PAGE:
MACG Playlist: Black Producers


Playlist time! My editor recently told me that June is (among other things) Black Music Month. Between the rise of the Black Lives Matter movement and producer Tiffany Red‘s allegations of SM withholding payments from her, this felt especially timely.

Today, we’re going to focus on the Black artists and producers working behind the scenes of some of your favorite Korean songs. Before we get started, I want to give a special shout out to The Band 6, Big Bang’s tour band. While they’re not technically producers, they are a great band and deserve love. As someone who’s seen “Doom Dada” live, they deserve all the love.    

“Bring the Boys” Remix — SNSD and Teddy Riley

Confession time: I’m not an SNSD fan. They have songs I like, but they’re mostly too polished for me. That being said, the original “The Boys” slaps, and this remix doesn’t disappoint either. It’s not too surprising since Teddy Riley produced some of the best hits from the ’90s. The instrumental is high energy and doesn’t clash with SNSD’s clockwork precision. Plus, the short breakdown around 2:28 adds just enough grime to stop you in your tracks. 

A remix with the group singing in English, it’s solely for them to stop and flex on all of us. “You didn’t have to pretend you didn’t notice me.” DIVAS, YOU BETTER SLAY US ALL!! 

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“Nilira”– G-Dragon and Missy Elliot

G-Dragon was one of the first artists I got into when I first discovered K-Pop. I found his style of hip-hip/rap very familiar. As a Black ’90s kid, I grew up with a lot of great acts. None as dear to me as the great rapper/producer Missy Elliot. She was groundbreaking to me, a plus-sized black woman running things. It’s hard to think of a pre-Missy Elliot point of my life, honestly. 

So picture my surprise when I discovered that GD was not only a fan of her but they worked together. “Nilira” has that wild energy of both artists, and it just feels like a gift. 

“AEAO” — DJ Premier and Dynamic Duo

How can a song that sounds like a throwback still sound so fresh? There isn’t much I don’t love about this song. DJ Premier has been a producer for a long time, starting with Gang Starr in the 1980s. You can definitely hear those years of experience with how the beat plays with chill and majesty. He’ll occasionally punch up the horns and the bass to give the song more energy only to calm it back down.

Of course, Dynamic Duo isn’t lazing around either. I’m not sure if it’s because they’re already more overtly hip-hop rappers, but they work amazingly well with DJ Premier. They all bring this energy of veterans who still hustle for their crafts and aren’t slowing down. Also, Gaeko sings the chorus, and I’m always for Gaeko singing. 

“Kingdom Come”– Red Velvet and The Stereotypes

Wow … this song. This song is so incredibly balanced and crafted. The vocals don’t overwhelm the instrumental, and the harmonies are so tight, it’s scary. I’ve always preferred Red Velvet’s “Velvet” tracks over their pop hits. This is a great example.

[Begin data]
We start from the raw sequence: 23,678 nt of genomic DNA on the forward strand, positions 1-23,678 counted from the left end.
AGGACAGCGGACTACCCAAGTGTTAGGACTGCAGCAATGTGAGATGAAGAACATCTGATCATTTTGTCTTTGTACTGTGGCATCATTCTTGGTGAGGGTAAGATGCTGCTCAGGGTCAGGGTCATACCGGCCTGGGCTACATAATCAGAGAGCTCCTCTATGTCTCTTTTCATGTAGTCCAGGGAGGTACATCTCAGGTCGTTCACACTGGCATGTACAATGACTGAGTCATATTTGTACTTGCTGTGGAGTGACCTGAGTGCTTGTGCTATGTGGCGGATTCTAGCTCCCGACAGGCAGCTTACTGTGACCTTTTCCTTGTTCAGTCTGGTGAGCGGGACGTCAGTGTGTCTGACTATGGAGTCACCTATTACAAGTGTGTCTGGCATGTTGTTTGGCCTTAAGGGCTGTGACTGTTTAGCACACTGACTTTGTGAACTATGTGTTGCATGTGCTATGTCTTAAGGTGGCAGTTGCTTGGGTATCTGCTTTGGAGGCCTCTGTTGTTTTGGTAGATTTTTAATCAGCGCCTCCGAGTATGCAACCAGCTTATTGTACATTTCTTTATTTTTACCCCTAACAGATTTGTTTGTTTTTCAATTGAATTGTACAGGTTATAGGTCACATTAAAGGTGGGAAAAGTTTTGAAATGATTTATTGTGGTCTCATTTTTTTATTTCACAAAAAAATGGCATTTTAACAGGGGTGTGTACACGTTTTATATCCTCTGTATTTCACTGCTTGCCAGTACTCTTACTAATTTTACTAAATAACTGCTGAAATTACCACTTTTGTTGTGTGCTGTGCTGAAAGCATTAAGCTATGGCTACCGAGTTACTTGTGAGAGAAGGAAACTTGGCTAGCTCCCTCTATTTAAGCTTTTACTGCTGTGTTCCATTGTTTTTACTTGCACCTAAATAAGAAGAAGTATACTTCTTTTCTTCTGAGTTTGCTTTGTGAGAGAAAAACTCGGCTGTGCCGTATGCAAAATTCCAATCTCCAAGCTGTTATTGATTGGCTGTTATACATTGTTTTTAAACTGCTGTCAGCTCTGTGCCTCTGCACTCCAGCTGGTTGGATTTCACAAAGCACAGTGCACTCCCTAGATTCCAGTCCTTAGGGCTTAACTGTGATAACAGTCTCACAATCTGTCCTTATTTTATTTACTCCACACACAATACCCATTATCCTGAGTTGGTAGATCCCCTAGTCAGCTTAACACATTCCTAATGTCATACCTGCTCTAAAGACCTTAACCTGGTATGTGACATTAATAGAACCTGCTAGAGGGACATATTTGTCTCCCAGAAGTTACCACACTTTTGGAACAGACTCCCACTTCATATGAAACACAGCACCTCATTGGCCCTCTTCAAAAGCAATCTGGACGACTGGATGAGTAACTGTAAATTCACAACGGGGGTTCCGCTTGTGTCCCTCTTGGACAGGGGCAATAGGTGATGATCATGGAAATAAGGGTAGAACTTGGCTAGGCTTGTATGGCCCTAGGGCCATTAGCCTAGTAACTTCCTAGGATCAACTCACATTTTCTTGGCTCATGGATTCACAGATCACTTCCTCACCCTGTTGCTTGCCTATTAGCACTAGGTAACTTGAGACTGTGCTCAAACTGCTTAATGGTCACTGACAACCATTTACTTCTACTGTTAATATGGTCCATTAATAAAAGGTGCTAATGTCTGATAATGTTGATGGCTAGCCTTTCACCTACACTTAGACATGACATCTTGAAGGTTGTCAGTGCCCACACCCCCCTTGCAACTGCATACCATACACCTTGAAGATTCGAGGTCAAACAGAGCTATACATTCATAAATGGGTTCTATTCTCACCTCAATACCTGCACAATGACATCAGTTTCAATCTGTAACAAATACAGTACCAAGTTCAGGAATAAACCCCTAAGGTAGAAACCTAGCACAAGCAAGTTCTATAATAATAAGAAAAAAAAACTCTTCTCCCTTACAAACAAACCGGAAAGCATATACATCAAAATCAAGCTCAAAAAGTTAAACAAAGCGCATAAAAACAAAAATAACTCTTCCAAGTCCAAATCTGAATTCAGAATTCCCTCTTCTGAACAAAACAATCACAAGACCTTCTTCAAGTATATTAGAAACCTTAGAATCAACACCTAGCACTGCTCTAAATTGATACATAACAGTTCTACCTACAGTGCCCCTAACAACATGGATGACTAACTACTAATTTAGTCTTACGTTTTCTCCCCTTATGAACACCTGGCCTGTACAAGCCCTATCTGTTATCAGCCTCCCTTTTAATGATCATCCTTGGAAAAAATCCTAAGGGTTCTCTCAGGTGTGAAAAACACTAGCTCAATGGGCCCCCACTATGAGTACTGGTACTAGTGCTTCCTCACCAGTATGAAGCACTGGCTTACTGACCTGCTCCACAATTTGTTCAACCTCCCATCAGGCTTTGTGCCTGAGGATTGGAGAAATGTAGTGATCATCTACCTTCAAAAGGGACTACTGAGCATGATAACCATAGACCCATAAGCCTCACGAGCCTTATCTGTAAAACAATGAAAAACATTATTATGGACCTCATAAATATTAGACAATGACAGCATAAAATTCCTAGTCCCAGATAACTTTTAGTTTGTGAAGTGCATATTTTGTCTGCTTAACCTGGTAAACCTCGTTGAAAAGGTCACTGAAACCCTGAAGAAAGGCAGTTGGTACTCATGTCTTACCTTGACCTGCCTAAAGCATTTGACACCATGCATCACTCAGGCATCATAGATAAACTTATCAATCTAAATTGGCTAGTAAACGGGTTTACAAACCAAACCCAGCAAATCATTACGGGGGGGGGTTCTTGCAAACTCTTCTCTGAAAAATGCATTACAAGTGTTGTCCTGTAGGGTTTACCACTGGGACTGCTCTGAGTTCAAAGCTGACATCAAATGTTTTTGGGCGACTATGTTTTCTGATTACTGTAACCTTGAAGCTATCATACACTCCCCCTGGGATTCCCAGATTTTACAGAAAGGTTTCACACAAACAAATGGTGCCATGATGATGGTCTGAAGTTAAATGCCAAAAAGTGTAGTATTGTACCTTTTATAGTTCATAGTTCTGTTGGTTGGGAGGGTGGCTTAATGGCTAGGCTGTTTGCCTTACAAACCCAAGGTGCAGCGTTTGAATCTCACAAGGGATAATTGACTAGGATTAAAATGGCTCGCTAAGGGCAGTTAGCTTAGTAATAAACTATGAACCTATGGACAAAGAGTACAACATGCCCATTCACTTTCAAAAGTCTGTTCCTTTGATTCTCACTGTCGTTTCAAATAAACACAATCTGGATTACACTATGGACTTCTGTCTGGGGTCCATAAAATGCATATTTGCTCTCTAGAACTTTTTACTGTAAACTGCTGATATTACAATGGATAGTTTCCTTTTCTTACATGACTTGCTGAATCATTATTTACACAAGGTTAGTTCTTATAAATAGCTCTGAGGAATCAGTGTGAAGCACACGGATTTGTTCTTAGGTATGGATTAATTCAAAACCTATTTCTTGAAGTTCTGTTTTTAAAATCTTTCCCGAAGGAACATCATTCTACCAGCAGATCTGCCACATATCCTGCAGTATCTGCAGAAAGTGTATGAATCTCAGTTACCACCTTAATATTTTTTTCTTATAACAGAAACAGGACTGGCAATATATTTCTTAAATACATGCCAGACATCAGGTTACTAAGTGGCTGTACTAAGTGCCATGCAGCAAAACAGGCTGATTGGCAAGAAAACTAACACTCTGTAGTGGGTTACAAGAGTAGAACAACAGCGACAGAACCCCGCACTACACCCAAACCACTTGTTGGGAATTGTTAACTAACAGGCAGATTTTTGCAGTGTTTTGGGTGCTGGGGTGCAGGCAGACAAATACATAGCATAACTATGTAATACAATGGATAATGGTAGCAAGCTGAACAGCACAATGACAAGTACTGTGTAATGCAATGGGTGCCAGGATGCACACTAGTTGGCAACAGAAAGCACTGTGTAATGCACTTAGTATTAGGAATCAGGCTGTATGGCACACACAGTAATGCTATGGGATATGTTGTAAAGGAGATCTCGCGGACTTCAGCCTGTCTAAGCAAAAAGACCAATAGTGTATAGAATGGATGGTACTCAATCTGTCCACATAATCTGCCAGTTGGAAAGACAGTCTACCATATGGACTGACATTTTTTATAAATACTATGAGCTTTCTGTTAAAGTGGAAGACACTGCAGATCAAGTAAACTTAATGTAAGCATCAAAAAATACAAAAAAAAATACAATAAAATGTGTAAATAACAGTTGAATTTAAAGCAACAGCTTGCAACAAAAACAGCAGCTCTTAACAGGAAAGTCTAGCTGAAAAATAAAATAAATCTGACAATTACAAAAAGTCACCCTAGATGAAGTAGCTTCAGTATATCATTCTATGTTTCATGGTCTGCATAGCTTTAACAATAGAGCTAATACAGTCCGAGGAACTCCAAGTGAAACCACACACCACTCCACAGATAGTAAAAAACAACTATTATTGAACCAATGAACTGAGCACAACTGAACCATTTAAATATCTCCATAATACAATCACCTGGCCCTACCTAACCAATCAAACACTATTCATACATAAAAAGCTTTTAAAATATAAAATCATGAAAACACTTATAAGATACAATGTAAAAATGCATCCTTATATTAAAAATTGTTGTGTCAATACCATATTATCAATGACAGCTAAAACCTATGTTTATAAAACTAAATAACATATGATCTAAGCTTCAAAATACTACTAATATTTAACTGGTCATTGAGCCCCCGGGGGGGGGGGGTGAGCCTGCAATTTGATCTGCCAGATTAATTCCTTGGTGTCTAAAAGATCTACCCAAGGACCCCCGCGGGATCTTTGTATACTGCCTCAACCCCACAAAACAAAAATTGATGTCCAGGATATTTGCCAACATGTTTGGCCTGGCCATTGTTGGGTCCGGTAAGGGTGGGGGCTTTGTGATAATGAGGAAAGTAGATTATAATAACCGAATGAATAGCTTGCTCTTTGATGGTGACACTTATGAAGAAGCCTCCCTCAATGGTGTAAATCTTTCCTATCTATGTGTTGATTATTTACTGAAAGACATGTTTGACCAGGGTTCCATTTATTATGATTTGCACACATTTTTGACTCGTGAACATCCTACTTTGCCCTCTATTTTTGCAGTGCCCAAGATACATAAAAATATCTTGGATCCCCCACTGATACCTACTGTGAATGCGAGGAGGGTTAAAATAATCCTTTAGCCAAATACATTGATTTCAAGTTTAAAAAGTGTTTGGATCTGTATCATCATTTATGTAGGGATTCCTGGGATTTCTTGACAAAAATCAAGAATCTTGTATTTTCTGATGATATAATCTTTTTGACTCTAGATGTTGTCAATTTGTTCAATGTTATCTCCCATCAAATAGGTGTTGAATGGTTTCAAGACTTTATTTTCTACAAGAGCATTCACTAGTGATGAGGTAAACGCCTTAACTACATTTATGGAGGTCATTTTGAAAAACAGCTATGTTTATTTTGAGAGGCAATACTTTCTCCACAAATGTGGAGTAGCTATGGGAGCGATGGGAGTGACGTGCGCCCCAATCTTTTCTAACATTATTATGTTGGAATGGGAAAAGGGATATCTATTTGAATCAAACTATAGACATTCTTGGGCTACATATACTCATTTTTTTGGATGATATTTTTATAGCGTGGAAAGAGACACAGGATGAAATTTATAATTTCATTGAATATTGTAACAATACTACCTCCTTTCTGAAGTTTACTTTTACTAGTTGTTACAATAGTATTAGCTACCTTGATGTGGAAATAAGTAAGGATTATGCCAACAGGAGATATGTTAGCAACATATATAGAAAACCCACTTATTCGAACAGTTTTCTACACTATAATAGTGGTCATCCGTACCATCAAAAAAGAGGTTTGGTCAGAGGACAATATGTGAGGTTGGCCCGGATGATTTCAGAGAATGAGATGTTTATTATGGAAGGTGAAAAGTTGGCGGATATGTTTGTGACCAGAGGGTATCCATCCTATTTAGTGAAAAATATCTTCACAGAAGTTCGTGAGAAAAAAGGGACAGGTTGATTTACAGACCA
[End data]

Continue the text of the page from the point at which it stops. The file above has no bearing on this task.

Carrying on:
Producers The Stereotypes really went above and beyond with this beat. The synths give this great subtle lightness, while the drums and high-hat act as the driving force. It never feels heavy or overstays its welcome. This could easily make you obsess over Red Velvet. It’s a perfect song. 

“Hangang”– Hoody and Cha Cha Malone

I’d be very remiss if I didn’t add at least one Cha Cha Malone track on here. After all, he’s been an instrumental part (as well as co-founder) of AOMG since its formation. I typically think of Malone as a more party anthem producer. (Which isn’t a bad thing.) But I was pleasantly surprised when this dropped.

This is a great team-up. It’s a fun summertime track that has a great groove and makes you jam. I especially love the flute-like melody that comes and goes. Hoody herself has a light, lovely voice that really sells the breezy vibe. This song made me eager to see more from her.

These are just a few of the amazing Black producers working in K-pop today. This playlist might have been the most research I’ve done for a playlist as this is an important subject. While I love how many Black producers made my favorite tracks, I’m sad that we hardly hear about it. I’d honestly love to hear more about these artists.

Black music has been incredibly foundational to modern pop but especially K-pop. We need to talk not just about the groups but the phenomenal folks behind the scenes. We need to salute those artists.

Be sure to let us know who your favorite Black producers/artist working in K-pop is right now

(YouTube [1][2][3][4][5], Genius, Instagram.)

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